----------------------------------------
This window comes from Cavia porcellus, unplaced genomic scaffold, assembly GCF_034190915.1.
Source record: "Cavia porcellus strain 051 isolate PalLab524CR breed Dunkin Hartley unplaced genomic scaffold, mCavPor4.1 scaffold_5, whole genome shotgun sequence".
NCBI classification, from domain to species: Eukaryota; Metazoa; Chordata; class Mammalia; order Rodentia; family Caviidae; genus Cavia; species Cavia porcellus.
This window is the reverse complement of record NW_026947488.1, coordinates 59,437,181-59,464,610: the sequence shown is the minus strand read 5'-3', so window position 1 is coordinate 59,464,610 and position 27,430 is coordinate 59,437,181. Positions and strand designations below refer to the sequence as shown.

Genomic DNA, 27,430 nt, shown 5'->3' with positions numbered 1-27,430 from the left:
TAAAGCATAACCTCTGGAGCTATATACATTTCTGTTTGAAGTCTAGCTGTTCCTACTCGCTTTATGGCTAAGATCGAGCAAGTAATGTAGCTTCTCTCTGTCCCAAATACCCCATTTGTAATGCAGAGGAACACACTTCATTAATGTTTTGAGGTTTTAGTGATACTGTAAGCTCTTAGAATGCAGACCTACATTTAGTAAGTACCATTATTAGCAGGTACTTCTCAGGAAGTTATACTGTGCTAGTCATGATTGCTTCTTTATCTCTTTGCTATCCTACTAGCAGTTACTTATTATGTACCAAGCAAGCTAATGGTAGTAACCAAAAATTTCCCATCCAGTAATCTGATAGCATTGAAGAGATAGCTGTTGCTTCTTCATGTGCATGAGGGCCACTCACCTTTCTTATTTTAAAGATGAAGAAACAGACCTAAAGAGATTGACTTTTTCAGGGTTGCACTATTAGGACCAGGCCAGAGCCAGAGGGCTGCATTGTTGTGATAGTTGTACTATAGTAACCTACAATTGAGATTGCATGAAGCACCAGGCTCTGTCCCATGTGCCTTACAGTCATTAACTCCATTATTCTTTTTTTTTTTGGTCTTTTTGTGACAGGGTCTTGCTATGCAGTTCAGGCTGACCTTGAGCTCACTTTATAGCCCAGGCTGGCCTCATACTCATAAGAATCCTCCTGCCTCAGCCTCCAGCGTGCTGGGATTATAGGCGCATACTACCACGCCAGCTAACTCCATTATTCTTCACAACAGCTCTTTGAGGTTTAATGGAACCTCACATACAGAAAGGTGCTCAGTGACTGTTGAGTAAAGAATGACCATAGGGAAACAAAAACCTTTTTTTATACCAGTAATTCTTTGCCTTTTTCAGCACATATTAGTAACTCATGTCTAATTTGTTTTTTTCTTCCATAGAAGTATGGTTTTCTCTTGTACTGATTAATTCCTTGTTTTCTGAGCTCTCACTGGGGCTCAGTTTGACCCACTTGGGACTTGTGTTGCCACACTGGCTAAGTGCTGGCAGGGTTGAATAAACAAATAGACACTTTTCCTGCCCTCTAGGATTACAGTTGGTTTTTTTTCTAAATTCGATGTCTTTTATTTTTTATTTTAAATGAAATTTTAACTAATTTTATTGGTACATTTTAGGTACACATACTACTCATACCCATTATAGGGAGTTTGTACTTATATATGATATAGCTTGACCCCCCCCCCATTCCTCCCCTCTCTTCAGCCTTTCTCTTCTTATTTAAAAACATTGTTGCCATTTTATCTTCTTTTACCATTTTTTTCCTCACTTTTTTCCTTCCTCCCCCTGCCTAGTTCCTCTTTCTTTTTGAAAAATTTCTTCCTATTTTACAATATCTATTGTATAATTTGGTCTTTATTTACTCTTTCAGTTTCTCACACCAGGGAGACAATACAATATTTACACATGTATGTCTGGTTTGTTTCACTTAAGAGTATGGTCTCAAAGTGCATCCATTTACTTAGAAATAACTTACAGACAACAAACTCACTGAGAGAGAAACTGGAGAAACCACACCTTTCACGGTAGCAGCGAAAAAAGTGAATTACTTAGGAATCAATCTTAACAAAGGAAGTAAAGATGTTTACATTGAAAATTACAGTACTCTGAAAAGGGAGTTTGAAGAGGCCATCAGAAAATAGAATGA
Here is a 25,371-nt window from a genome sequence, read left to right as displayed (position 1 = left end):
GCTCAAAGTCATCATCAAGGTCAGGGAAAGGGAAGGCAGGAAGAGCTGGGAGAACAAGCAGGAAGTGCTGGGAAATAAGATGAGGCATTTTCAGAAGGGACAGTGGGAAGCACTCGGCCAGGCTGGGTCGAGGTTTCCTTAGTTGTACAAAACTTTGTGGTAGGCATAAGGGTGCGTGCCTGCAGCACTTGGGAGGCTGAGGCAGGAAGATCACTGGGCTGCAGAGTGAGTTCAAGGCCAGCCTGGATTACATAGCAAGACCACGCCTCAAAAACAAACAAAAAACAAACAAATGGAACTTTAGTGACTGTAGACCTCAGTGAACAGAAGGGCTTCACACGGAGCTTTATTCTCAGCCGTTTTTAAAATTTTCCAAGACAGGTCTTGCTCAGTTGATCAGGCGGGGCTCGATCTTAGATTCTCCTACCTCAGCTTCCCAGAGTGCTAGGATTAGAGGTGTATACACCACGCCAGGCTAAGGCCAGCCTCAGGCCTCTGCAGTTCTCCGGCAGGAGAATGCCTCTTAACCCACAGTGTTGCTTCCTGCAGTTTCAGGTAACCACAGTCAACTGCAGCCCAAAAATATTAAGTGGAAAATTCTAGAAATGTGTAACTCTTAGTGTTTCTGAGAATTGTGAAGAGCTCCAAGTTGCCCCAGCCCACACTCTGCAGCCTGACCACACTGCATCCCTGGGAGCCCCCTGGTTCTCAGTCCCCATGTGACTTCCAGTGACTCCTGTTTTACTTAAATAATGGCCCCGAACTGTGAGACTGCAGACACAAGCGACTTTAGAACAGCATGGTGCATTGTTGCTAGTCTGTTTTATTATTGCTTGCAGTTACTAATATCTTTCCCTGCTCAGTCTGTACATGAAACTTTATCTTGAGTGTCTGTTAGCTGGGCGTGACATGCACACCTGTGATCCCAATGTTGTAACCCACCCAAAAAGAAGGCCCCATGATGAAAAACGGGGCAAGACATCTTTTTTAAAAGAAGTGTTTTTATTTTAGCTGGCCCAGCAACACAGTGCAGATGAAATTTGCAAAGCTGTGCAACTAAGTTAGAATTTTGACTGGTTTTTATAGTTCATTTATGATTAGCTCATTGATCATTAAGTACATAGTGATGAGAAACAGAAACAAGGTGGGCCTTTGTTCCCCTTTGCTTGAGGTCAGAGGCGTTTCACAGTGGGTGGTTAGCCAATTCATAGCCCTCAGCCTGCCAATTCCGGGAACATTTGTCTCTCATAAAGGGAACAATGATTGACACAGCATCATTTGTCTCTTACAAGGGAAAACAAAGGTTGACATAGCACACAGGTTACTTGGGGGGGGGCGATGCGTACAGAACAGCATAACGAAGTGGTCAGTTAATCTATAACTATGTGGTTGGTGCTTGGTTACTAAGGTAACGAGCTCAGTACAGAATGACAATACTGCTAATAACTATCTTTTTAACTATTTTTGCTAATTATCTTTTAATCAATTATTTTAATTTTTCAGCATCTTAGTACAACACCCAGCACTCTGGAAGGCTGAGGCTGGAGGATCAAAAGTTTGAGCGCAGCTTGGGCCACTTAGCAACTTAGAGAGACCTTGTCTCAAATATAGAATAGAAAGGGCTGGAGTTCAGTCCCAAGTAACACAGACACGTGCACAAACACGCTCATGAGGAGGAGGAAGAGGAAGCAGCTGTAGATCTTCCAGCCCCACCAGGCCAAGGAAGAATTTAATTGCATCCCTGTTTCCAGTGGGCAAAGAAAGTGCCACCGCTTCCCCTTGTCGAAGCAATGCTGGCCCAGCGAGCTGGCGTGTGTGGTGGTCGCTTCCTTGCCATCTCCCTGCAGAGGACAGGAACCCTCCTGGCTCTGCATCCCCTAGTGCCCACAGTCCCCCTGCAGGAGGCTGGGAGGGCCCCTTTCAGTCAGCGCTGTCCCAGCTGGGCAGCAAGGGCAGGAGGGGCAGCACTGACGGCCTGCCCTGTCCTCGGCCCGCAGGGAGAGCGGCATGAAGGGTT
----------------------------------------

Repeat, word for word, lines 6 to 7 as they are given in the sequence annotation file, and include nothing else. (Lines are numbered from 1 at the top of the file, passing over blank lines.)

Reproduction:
TAAAGCATAACCTCTGGAGCTATATACATTTCTGTTTGAAGTCTAGCTGTTCCTACTCGCTTTATGGCTAAGATCGAGCAAGTAATGTAGCTTCTCTCTGTCCCAAATACCCCATTTGTAATGCAGAGGAACACACTTCATTAATGTTTTGAGGTTTTAGTGATACTGTAAGCTCTTAGAATGCAGACCTACATTTAGTAAGTACCATTATTAGCAGGTACTTCTCAGGAAGTTATACTGTGCTAGTCATGATTGCTTCTTTATCTCTTTGCTATCCTACTAGCAGTTACTTATTATGTACCAAGCAAGCTAATGGTAGTAACCAAAAATTTCCCATCCAGTAATCTGATAGCATTGAAGAGATAGCTGTTGCTTCTTCATGTGCATGAGGGCCACTCACCTTTCTTATTTTAAAGATGAAGAAACAGACCTAAAGAGATTGACTTTTTCAGGGTTGCACTATTAGGACCAGGCCAGAGCCAGAGGGCTGCATTGTTGTGATAGTTGTACTATAGTAACCTACAATTGAGATTGCATGAAGCACCAGGCTCTGTCCCATGTGCCTTACAGTCATTAACTCCATTATTCTTTTTTTTTTTGGTCTTTTTGTGACAGGGTCTTGCTATGCAGTTCAGGCTGACCTTGAGCTCACTTTATAGCCCAGGCTGGCCTCATACTCATAAGAATCCTCCTGCCTCAGCCTCCAGCGTGCTGGGATTATAGGCGCATACTACCACGCCAGCTAACTCCATTATTCTTCACAACAGCTCTTTGAGGTTTAATGGAACCTCACATACAGAAAGGTGCTCAGTGACTGTTGAGTAAAGAATGACCATAGGGAAACAAAAACCTTTTTTTATACCAGTAATTCTTTGCCTTTTTCAGCACATATTAGTAACTCATGTCTAATTTGTTTTTTTCTTCCATAGAAGTATGGTTTTCTCTTGTACTGATTAATTCCTTGTTTTCTGAGCTCTCACTGGGGCTCAGTTTGACCCACTTGGGACTTGTGTTGCCACACTGGCTAAGTGCTGGCAGGGTTGAATAAACAAATAGACACTTTTCCTGCCCTCTAGGATTACAGTTGGTTTTTTTTCTAAATTCGATGTCTTTTATTTTTTATTTTAAATGAAATTTTAACTAATTTTATTGGTACATTTTAGGTACACATACTACTCATACCCATTATAGGGAGTTTGTACTTATATATGATATAGCTTGACCCCCCCCCCATTCCTCCCCTCTCTTCAGCCTTTCTCTTCTTATTTAAAAACATTGTTGCCATTTTATCTTCTTTTACCATTTTTTTCCTCACTTTTTTCCTTCCTCCCCCTGCCTAGTTCCTCTTTCTTTTTGAAAAATTTCTTCCTATTTTACAATATCTATTGTATAATTTGGTCTTTATTTACTCTTTCAGTTTCTCACACCAGGGAGACAATACAATATTTACACATGTATGTCTGGTTTGTTTCACTTAAGAGTATGGTCTCAAAGTGCATCCATTTACTTAGAAATAACTTACAGACAACAAACTCACTGAGAGAGAAACTGGAGAAACCACACCTTTCACGGTAGCAGCGAAAAAAGTGAATTACTTAGGAATCAATCTTAACAAAGGAAGTAAAGATGTTTACATTGAAAATTACAGTACTCTGAAAAGGGAGTTTGAAGAGGCCATCAGAAAATAGAATGA
Here is a 25,371-nt window from a genome sequence, read left to right as displayed (position 1 = left end):